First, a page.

Tour Confidential: Phil’s U.S. Open chances, a prop bet, 10-stroke penalties

Phil Mickelson

Phil Mickelson hits his tee shot on the 5th hole at Torrey Pines during the 2017 Farmers Insurance Open.

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Check in every week for the unfiltered opinions of our writers and editors as they break down the hottest topics in the sport, and join the conversation by tweeting us @golf_com. This week, we discuss Phil Mickelson’s chances at this week’s U.S. Open at Torrey Pines, under-the-radar picks, new golf leagues, 10-stroke penalties and more.

1. U.S. Open week is here. The year’s third major tees off Thursday at Torrey Pines in San Diego, and maybe no storyline is bigger than the winner of the last major. Phil Mickelson, who won the PGA Championship at the age of 50, returns to his hometown in search of the one major that has escaped him. On a conference call to preview NBC’s coverage of the tournament, Mickelson’s former caddie, Jim “Bones” Mackay said: “It wouldn’t surprise me one bit if he got right in the mix.” How would you handicap Phil’s chances at Torrey?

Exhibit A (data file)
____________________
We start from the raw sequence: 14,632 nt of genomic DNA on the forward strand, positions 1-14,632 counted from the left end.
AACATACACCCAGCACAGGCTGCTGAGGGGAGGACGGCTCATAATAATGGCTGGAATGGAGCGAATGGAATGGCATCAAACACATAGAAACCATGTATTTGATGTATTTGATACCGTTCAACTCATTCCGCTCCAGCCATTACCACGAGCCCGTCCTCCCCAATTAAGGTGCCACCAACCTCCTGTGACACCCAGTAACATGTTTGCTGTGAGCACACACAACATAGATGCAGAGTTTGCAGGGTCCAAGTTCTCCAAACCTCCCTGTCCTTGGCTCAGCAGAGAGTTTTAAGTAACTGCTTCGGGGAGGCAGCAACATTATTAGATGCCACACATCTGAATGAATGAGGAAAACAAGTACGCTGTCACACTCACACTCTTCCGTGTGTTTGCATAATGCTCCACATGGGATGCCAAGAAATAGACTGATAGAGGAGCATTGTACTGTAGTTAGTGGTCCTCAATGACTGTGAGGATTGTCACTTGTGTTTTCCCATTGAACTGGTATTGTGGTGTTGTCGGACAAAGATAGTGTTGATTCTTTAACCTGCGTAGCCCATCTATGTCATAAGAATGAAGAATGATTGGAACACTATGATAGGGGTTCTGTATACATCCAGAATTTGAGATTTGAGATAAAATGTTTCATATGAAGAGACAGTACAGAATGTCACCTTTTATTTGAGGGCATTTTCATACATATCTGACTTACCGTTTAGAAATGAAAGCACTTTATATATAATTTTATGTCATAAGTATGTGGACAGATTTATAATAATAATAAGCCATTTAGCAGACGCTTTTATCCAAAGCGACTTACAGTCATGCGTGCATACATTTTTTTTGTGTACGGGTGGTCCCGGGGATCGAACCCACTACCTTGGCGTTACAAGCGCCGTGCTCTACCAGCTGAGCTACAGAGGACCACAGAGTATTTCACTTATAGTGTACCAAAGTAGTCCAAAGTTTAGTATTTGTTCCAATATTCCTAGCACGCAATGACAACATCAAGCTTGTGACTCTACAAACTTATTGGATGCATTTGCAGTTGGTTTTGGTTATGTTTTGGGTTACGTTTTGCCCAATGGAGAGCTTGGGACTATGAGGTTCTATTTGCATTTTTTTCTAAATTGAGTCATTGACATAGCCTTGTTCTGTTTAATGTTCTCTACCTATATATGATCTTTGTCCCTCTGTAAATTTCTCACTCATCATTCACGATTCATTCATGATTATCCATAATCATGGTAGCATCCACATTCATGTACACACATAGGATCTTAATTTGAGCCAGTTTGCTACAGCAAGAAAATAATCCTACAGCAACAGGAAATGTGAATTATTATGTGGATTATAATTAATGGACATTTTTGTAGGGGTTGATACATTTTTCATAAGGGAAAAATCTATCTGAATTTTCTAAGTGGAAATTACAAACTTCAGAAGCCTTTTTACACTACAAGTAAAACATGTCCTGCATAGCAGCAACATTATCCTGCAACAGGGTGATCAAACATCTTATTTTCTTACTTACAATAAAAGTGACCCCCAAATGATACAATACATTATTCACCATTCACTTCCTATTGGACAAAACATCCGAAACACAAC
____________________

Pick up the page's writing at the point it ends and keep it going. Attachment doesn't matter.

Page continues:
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Sean Zak, senior editor (@sean_zak): I’d put his chances at extremely slim. Lightning struck once at Kiawah. It was amazing. Torrey will play incredibly different. 

Josh Sens, senior writer (@JoshSens): As Zak said, slim to none, and Slim just dropped a couple of shots trying to chop out of deep kikuyu rough. I’d love to be wrong on this one but would be willing to place money that I’m not.

Nick Piastowski, senior editor (@nickpia): I’m a bit more optimistic than Sean and Josh — but still pretty pessimistic. No one gave Phil a shot at Kiawah, either, and there he was hoisting the Wanamaker on Sunday. Maybe there really is something to his new focus techniques. But Torrey has tripped up Lefty over his past nine events there, and a U.S. Open isn’t exactly going to play any easier. 

Alan Bastable, executive editor (@alan_bastable): Whenever there are expectations around Phil, he tends to underperform. The reverse is also true. This is why he will likely miss the cut at Torrey — and then win another Masters when he’s 60.   

Michael Bamberger, senior writer:I think Bones had it exactly right: It wouldn’t surprise me to see him in the mix. To see him win would be way beyond amazing and unlikely — but not, of course, impossible.

2. Few observers, if any, predicted Mickelson’s victory at the PGA a month ago. Mickelson was 50 — and Julius Boros, at 48, had previously been the oldest player to win a major. Mickelson also hadn’t had a top 10 since last August, or a win since February of 2019. Still, maybe we shouldn’t have been surprised — he’s now won six majors, and over 50 times worldwide. With that in mind, is there another player who’s flying under the radar this week who maybe shouldn’t be?